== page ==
Features I by I 28.09.16

Meet the vaporwave obsessive who built a shopping mall monument to the virtual genre

Last week we learned that visual artist Aileen Quintana is creating the world’s first “vaporwave mall” for Miami’s III Points festival. Featuring department stores, a food court and hundreds of neon mannequins, the 6,000 sq. ft. installation promises to bring the internet music phenomenon – defined as much by its garish visual aesthetic as its recycling of retro MIDI music, Muzak and easy listening– into the real world. Miles Bowe meets its architect.

Though it flourishes in online spaces, the internet-birthed genre of vaporwave has always offered a suggestion of the physical: background Muzak where there is no foreground. Vaporwave transports listeners to empty, endless malls, elevators going nowhere, hotel lobbies where your room is never quite ready. These aural suggestions, aided by the genre’s unsettling visual aesthetic, have become an obsession for Miami artist and designer Aileen Quintana, whose latest project takes vaporwave into the physical realm.

It started with her apartment. During Miami’s 2015 Art Basel, Quintana restyled her home into a psychedelic chamber influenced by the kind of imagery seen on countless vaporwave-tagged albums on Bandcamp.

“It took me two months to convert it and then I decided to live in it, and I’ve been living like that for almost a year now,” she says, speaking from her Miami studio. Quintana is currently finishing her next vaporwave-inspired installation: a 6,000 square foot mall named Sunset @ Noon, to be unveiled at Miami’s III Points Music Festival in October. The space is a tribute to the genre, which she first became attracted to through her interest in fashion and design.

“The relationship between the visual aesthetic and the audio component of vaporwave intrigued me so much. I loved how there was a visual to the audio that’s just as particular,” she says, adding that vaporwave’s holistic aesthetic helped her bridge the gap between her two passions, music and design.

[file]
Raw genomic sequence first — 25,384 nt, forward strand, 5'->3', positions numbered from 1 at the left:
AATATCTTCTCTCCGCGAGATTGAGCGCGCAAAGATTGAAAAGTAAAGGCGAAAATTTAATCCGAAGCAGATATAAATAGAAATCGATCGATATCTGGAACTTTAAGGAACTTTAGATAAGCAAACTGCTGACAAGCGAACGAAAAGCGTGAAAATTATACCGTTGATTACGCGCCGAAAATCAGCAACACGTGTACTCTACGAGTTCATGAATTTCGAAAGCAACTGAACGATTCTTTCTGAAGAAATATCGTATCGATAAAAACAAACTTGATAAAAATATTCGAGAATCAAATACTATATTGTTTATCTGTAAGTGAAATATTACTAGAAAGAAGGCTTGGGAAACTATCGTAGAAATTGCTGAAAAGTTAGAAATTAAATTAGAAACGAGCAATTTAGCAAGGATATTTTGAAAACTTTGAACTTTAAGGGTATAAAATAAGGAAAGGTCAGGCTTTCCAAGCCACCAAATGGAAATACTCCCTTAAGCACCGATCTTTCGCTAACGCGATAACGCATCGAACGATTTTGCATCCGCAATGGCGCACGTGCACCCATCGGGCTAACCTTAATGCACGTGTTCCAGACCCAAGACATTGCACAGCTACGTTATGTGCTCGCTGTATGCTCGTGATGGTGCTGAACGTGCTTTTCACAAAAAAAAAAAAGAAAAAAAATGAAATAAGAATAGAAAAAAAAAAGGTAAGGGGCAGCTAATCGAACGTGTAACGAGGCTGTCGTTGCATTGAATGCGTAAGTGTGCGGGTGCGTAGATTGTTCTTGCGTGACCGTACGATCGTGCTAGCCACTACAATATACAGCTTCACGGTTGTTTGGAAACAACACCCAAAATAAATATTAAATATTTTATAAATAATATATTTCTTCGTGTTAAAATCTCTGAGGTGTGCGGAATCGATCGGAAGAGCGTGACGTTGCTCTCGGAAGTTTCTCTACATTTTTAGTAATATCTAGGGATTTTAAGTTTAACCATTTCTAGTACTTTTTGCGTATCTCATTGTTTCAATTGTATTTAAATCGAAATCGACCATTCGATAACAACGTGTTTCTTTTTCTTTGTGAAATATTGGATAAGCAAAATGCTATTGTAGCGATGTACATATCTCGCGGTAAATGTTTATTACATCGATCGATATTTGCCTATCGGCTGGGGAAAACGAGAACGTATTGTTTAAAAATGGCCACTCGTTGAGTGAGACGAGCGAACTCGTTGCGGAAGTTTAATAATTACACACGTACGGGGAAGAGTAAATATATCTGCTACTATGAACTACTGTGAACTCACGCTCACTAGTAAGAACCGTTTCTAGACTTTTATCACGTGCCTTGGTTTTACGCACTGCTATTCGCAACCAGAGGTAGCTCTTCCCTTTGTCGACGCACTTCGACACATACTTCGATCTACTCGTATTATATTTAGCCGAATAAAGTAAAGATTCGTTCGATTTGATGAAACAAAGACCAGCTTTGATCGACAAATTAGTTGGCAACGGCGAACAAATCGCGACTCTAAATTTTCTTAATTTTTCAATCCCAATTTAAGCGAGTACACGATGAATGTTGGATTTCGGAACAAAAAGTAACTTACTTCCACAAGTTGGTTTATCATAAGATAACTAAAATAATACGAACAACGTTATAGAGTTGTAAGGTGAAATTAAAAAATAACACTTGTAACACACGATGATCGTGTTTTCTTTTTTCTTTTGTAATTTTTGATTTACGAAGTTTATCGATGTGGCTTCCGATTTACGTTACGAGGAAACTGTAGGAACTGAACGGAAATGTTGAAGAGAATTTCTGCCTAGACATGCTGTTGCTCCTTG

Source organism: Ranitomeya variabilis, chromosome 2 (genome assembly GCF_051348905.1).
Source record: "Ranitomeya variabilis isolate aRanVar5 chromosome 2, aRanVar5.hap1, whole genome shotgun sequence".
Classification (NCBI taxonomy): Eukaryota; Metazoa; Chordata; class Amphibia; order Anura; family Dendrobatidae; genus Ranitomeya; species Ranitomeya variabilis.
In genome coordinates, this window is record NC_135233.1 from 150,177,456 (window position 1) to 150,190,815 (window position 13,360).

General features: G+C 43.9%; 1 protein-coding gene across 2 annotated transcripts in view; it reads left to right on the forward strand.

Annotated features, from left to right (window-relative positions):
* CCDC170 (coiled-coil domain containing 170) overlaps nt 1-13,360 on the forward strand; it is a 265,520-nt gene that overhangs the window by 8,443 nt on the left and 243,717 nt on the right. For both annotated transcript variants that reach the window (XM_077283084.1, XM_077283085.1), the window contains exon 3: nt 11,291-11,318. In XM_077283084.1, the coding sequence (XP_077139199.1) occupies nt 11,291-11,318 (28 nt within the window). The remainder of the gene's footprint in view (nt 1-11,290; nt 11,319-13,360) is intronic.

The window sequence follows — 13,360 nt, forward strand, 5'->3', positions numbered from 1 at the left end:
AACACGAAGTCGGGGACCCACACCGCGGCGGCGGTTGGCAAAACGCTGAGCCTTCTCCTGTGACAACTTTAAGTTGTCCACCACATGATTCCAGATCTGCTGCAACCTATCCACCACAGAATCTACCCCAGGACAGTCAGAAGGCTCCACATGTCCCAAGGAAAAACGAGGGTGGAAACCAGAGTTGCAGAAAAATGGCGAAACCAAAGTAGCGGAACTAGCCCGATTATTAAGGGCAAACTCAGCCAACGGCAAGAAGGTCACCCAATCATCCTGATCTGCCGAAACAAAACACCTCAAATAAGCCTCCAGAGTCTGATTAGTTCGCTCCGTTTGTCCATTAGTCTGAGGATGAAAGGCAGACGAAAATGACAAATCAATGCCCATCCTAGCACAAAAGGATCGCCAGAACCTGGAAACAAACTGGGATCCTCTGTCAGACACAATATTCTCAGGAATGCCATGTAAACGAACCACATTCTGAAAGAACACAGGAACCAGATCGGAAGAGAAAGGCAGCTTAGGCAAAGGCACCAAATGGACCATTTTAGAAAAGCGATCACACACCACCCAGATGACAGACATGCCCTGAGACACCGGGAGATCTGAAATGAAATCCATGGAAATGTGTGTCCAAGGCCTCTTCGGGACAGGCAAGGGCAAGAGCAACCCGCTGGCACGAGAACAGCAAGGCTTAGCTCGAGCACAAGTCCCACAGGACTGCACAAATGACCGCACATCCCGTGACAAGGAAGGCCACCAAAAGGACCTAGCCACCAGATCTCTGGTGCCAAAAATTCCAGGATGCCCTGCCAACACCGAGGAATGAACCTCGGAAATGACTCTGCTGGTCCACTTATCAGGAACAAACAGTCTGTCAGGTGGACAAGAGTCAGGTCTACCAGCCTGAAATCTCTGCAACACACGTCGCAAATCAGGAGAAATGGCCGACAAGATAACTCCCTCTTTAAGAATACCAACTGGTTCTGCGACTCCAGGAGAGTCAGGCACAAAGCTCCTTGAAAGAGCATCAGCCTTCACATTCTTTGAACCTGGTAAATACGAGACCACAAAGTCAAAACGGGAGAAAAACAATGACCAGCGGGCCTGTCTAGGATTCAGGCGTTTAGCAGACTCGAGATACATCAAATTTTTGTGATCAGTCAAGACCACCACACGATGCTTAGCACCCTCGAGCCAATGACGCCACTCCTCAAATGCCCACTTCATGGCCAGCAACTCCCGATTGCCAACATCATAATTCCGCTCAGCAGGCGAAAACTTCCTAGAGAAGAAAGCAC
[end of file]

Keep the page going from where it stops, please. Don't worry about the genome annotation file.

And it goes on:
Like a lot of vaporwave artists, Quintana got the inspiration for her current project from digging on YouTube, “watching documentaries on all the bankrupt malls in the nation.” One series, Dead Malls, provides tours inside malls on the verge of bankruptcy where shops are shuttered and no one bothers to fill the candy machines, but the pleasant background music plays on.

Just as a shopping mall houses distinct brands and concessions, Sunset @ Noon will bring together work by a number of Quintana’s contemporaries, including installations by local fashion brands Style Mafia, ISHINE365, and Algae, a VHS store by Veronica Gessa, and performances by musicians Virgo, Rat Bastard and Otto von Schirach. Quintana will also present her performance piece Interdimensional Baths, in which she uses light projections to marbleize her body and clothing.

The daughter of first generation Cuban immigrants, Quintana says her love of fashion was never hindered by a lack of luxury. One of her earliest memories is stealing her mom’s cosmetics to doll up her unsuspecting, sleeping father: “He looked amazing.”

That moment might have been a catalyst for Quintana’s initial career as a makeup artist, but it wasn’t until she began exploring her own art at III Points (where she is also creative director) that she began to find a way to intersect all her interests.

Photograph by: Aileen Quintana

“I really enjoyed how Cindy Sherman used make-up, photography and clothing as a way of transformation.” Quintana also cites Iris Van Herpen, whose iconic water dresses blur the line between high fashion and experimental sculpture, as an influence.

Both artists combine style and medium with emotional impact; Sherman uses her own body as the canvas and subject in photographs that can be funny, tragic and mysterious all at once. Similarly, vaporwave often exists in a state between parody and sincerity, trash and beauty, high art and just really high. It’s a dichotomy that fuels and is fueled by the internet, a place that Quintana calls home.

“I’ve always lived online. I’m just fascinated by that concept and how people are portrayed inside of it. It’s a part of our culture,” she says. Designing a mall full of fake stores and coating hundreds of mannequins with neon paint is Quintana’s manifestation of that bustling online life.

“I’ve been able to use the loves of my life – fashion and music – and convert them into one giant inter-dimensional immersive world people can be a part of.”

Sunsets @ Noon runs at III Points from October 7–9



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